(4) Park, S-J. Ahmed, F. Philp, A. Baar, K. Williams, T. Luo, H. Ke, H. Rehmann, H. Taussig, R. Kim, M.K. Beaven, M.A. Manganiello, V. Chung, J.H. (2012). Resveratrol ameliorates aging-related metabolic phenotypes by inhibiting cAMP phosphodiesterases. Cell. Feb 3;148(3):421-33. PMID: 22304913
(5) Schenk, S. McCurdy, C.E. Philp, A. Chen, MZ. Holliday, MJ. Bandyopadhyay, GK. Osborn, O. Baar, K. Olefsky, JM. (2011). SIRT1 mediates enhanced skeletal muscle insulin sensitivity in calorie-restricted mice. J Clin Invest. Nov;121(11):4281-8. PMID: 21985785
(6) Philp, A. Belew, M.Y. Evans, A. Pham, D. Sivia, I. Chen, A. Schenk, S. Baar, K. (2011) The PGC-1α related co-activator (PRC) promotes mitochondrial and myogenic adaptations in C2C12 myotubes. Am. J. Physiol. Regul. Integr. Comp. Physiol. Oct;301(4):R864-72. Epub 2011 Jul 27. PMID: 21795630
(7) Philp, A. Chen, A. Lan, D. Meyer, G.A. Murphy, A.N. Knapp, A.E. Olfert, I.M. McCurdy, C.E. Marcotte, G.R. Hogan, M.C. Baar, K. Schenk, S. (2011) Sirtuin 1 (SIRT1) deacetylase activity is not required for mitochondrial biogenesis or peroxisome proliferator activated receptor-γ coactivator-1α (PGC-1α) deacetylation following endurance exercise. J. Biol. Chem. Sep 2;286(35):30561-70. PMID: 21757760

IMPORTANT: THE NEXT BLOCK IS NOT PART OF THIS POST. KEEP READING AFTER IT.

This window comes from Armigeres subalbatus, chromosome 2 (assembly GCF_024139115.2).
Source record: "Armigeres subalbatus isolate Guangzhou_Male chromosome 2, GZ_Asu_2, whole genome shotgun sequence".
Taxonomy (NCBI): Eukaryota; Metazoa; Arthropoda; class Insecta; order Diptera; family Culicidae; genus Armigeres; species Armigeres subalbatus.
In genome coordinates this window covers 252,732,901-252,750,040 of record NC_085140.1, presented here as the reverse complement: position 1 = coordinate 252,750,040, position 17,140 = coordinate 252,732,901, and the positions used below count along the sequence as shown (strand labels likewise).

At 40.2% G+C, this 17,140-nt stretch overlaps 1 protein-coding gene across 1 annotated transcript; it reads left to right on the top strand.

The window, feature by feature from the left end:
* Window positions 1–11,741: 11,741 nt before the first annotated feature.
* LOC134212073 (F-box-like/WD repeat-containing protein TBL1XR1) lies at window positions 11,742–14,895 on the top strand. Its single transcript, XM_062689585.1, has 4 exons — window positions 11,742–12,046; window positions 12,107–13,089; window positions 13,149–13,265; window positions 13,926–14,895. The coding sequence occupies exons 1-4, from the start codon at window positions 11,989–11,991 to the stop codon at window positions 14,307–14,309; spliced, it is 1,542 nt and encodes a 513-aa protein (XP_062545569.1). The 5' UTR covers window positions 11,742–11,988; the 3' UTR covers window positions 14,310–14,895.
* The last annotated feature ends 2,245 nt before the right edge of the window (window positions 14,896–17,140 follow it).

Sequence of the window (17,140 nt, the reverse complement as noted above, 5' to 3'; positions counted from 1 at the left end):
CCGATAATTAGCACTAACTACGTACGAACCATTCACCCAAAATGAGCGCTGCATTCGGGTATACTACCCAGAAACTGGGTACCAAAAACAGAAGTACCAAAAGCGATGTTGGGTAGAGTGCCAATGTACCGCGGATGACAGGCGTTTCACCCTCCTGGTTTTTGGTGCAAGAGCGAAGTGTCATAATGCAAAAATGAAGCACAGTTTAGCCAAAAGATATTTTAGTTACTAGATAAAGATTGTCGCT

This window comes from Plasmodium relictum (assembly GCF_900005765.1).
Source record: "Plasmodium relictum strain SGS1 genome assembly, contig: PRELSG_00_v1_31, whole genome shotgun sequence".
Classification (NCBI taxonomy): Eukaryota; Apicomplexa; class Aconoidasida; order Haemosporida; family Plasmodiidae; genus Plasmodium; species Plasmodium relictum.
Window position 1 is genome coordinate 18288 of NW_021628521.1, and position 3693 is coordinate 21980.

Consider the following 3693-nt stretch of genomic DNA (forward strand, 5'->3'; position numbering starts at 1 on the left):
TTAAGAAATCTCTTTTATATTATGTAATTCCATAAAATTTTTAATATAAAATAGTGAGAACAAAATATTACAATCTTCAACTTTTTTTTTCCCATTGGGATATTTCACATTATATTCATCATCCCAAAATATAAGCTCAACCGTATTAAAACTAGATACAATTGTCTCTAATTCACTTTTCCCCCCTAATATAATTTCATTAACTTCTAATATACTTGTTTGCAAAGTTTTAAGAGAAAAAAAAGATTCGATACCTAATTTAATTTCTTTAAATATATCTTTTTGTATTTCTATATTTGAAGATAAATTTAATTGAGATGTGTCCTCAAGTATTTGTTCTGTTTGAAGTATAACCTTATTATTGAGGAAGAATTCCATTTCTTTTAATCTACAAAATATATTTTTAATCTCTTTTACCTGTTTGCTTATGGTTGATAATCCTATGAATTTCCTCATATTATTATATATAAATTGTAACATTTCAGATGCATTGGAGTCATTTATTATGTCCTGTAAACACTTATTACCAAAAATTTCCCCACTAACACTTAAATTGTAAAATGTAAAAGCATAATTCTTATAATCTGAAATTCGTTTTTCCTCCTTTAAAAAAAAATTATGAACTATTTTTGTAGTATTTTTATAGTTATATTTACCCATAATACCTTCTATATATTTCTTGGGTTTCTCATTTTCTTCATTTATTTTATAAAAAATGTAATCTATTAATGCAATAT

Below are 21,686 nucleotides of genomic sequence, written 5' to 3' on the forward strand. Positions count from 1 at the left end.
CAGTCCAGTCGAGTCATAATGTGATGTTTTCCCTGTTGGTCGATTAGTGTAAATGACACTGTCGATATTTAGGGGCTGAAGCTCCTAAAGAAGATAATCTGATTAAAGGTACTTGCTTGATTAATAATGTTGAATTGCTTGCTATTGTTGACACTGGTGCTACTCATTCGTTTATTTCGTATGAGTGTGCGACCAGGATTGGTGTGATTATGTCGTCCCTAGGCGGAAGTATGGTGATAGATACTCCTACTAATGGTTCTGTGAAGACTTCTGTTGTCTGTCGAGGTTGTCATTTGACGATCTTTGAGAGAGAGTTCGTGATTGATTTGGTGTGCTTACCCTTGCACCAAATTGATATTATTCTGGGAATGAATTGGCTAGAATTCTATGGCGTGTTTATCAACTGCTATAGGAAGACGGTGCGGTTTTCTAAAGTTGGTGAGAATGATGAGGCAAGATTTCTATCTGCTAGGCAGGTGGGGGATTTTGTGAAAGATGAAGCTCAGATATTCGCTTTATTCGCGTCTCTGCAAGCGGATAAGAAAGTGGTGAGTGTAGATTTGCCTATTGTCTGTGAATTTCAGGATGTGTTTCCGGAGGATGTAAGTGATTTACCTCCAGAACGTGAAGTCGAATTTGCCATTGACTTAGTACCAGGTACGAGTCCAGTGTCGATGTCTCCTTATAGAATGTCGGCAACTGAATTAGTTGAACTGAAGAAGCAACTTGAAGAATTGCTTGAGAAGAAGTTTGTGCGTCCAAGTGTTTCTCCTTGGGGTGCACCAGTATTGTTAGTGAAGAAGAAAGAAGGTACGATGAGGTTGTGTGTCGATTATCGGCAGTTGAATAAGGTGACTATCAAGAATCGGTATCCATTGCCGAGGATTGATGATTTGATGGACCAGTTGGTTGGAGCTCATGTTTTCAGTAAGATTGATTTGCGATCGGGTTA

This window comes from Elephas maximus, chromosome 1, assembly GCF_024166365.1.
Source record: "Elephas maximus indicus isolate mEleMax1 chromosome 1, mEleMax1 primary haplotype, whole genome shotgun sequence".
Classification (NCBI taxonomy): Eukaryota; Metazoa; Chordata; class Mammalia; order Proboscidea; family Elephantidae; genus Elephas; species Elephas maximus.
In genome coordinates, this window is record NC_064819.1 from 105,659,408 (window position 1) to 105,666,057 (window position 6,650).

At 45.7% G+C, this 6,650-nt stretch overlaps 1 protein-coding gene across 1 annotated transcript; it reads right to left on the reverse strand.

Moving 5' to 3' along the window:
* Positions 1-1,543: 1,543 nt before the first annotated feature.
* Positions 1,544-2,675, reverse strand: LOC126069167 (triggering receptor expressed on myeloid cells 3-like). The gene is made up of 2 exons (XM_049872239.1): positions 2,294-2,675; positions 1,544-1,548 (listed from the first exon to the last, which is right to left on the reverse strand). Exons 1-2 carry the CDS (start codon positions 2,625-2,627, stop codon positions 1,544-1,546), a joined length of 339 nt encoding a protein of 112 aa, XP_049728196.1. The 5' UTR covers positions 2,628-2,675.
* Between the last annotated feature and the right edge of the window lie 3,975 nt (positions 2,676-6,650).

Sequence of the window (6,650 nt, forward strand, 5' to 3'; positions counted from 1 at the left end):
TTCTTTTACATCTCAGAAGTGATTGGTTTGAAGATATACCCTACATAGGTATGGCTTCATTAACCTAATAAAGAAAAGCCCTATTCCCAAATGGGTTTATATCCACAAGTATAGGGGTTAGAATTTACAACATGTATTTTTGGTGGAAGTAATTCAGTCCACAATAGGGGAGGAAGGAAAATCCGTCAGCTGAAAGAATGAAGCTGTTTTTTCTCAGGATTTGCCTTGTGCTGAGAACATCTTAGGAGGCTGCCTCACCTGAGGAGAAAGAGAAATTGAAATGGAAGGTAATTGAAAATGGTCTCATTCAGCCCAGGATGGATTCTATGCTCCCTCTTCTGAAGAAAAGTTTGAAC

(8) Breen, L. Philp, A. Witard, O.C. Jackman, S.R. Selby, A. Smith, K. Baar, K. Tipton, K.D. (2011) The influence of carbohydrate-protein co-ingestion following endurance exercise on myofibrillar and mitochondrial protein synthesis. J. Physiol. Aug 15;589(Pt 16):4011-25. Epub 2011 Jul 11. PMID: 21746787
(9) Philp, A. Hamilton, D.L. Baar, K. (2011) Signals mediating skeletal muscle remodeling by resistance exercise: PI3-kinase independent activation of mTORC1. J. Appl. Physiol. 110(2): 561-8. PMID: 21071597
(10) Preston, R.S. Philp, A. Cleasens, T. Dunlop, E.A. Gijezen, L. Harper, K.T. Brinkhuizen, T. Davies, D.M. Land, S.S. Baar, K. van Steensel, M. Tee, A.R. (2010) Absence of the Birt-Hodd-17. Dube gene product is associated with increased hypoxia inducible factor transcriptional activity and a loss of metabolic flexibility. Oncogene. 30(10): 1159-73. PMID: 21057536
(11) Philp, A. Perez-Schindler, J. Green, C. Hamilton, D.L. Baar, K. (2010) Pyruvate suppresses PGC1a expression and substrate utilisation despite increased respiratory chain content in C2C12 myotubes. Am. J. Physiol. Cell. Physiol. 299(2): C240-50. PMID: 20410436